- Language: Ebisédian
- Created: 2000
- Alternate names:
- Language code:
- Language family: fictional language
A constructed language by H. S. Teoh.
Ebisédian is well-known for its other-worldliness due to its being set in a fictional universe that has radically different physical laws, and for its aptitude in causing dramatic distortions to relay texts. However, beneath the surface, what distinguishes it the most linguistically is its unique typology, in which the active voice and the passive voice are one and the same, expressed through a unique semantically-based case system. So far, no one has been able to name a natlang that has a similar typology; yet once one understands it, it makes sense and feels quite natural.
Language sources: Many ideas in Ebisédian are drawn from various natlangs: Classical Greek is one of the bigger influences; Japanese (in part) for the pronominal system; and other features vaguely imitating Spanish and some of the Sinitic languages.
Although I've taken the liberty of throwing in ideas I thought were interesting at the time (e.g., the nullar number, the decidedly sideways pronominal system, and odd verb conjugation categories), the main drive for the language is its typology and its unique case system. Ebisédian's typology is my answer to the passive voice---which I consider an inelegant and unnecessary feature of natlangs. Ebisédian serves as the vehicle through which I can express what I think is a better alternative to passives, and in which I can experiment and further develop this idea.The second most influential principle is that of matching the fictional universe the language is supposed to exist in. Many aspects of the language reflect the obsession of its speakers with the numbers 3 and 5, and much of the vocabulary derives from this fictional universe. (This last is probably the one cause of much of the grief in the conlang relays associated with Ebisédian, with such glaring holes such as the lack of a word for "star", since the Ferochromon has none.) In building a language for a people who inhabit a radically different world from ours, I had to stop and reconsider every natlang feature that would make it into Ebisédian, and evaluate whether it would fit its setting. Lastly, but not least, I did not wish this language to become so foreign and alien that it would be incomprehensible to humans---after all, its speakers are meant to be human! So I did try to stick as close as possible to what a human might consider intuitive in a language, without making it too familiar and Earth-like so as to be unfit for its intended setting.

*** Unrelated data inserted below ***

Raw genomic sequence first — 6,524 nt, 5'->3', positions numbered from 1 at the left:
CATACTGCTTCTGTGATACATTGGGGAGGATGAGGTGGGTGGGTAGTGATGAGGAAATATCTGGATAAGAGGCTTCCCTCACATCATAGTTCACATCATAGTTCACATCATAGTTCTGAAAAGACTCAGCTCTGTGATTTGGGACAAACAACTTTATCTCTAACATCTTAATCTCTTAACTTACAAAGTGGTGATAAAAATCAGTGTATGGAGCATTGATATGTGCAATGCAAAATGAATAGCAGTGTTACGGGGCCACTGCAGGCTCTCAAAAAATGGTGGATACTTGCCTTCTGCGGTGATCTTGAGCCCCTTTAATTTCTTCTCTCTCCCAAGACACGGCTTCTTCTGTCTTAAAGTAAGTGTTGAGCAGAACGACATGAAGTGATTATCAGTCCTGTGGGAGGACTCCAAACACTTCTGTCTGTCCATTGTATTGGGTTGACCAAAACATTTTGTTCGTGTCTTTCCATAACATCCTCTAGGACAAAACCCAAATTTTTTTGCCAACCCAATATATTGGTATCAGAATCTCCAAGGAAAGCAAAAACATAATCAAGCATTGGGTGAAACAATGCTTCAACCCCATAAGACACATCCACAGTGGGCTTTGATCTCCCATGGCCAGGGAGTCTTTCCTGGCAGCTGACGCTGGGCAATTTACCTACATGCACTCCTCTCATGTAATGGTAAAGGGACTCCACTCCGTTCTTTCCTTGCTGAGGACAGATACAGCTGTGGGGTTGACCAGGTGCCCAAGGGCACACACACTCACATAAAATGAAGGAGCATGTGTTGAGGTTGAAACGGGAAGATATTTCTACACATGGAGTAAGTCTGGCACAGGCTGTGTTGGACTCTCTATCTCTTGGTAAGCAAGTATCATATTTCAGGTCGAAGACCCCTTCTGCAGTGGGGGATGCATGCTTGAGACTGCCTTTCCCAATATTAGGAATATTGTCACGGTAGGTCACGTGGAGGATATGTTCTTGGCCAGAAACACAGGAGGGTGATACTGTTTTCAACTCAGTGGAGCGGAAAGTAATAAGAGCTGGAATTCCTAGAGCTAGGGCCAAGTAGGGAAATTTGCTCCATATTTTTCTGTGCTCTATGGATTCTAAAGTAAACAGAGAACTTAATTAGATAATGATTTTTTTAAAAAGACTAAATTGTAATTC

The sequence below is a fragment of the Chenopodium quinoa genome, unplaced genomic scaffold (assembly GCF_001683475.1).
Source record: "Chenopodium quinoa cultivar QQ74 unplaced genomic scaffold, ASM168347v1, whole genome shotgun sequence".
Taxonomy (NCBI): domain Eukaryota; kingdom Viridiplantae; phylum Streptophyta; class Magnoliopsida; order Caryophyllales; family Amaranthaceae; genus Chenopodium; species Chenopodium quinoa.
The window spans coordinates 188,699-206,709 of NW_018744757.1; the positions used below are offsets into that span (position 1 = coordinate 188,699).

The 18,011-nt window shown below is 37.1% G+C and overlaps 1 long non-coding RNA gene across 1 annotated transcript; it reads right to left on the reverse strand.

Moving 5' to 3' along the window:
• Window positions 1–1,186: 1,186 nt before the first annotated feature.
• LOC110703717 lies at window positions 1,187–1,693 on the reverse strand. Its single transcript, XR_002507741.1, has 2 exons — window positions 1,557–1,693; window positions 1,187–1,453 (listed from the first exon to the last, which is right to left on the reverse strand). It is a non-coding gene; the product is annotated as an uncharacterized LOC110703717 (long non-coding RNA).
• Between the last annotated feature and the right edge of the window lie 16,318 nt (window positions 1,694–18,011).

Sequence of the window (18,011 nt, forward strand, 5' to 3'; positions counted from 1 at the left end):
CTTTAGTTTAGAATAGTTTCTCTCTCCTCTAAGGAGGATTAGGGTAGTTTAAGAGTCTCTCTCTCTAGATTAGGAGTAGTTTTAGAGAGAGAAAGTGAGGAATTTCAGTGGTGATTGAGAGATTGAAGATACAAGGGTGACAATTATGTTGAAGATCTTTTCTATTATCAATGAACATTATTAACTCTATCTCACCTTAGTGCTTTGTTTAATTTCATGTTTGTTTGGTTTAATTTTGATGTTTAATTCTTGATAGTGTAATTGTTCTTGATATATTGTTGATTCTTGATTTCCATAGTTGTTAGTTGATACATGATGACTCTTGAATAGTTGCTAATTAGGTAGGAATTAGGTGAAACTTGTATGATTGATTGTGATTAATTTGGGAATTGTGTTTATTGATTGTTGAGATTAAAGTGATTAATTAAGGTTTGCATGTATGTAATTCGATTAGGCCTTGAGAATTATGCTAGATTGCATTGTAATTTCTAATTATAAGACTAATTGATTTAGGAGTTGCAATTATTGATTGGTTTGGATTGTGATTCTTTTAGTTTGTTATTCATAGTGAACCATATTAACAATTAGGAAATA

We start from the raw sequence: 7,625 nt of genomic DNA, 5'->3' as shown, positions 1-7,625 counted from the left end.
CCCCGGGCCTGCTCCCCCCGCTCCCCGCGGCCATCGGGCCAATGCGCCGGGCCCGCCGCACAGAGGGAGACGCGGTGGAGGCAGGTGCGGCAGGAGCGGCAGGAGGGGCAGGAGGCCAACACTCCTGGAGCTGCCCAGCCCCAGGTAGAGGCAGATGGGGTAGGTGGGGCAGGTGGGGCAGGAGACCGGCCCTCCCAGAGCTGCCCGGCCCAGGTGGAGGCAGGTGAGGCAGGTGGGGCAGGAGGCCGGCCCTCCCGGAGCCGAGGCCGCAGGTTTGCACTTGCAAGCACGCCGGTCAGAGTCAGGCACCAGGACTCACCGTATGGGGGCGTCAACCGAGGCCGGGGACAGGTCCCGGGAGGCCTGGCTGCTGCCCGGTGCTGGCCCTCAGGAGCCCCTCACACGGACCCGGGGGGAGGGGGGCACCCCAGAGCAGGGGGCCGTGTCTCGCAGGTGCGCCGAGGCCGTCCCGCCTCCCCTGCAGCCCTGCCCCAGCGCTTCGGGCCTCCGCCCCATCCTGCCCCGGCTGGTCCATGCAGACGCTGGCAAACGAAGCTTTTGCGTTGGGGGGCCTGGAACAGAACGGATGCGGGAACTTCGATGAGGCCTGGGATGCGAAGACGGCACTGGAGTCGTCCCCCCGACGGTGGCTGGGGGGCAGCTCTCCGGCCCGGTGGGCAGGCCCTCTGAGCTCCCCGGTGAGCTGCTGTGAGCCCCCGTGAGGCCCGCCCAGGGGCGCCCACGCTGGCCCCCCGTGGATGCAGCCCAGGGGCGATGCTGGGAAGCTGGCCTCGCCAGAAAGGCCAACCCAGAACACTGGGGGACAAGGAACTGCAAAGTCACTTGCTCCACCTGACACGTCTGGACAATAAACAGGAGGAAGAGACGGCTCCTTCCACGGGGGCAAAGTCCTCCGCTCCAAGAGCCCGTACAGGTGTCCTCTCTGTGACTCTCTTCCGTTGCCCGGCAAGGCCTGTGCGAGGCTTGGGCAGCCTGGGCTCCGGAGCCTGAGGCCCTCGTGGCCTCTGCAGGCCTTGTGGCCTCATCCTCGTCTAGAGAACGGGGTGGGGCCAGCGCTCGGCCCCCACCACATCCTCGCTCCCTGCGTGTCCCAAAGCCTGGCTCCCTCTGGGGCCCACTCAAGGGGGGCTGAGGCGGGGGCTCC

Some people have learned a bit of Ebisédian---mostly out of curiosity, but mainly because they were on the receiving end of an Ebisédian text during a conlang relay. :-) But those who had delved into it further did find it less foreign than what they were led to expect.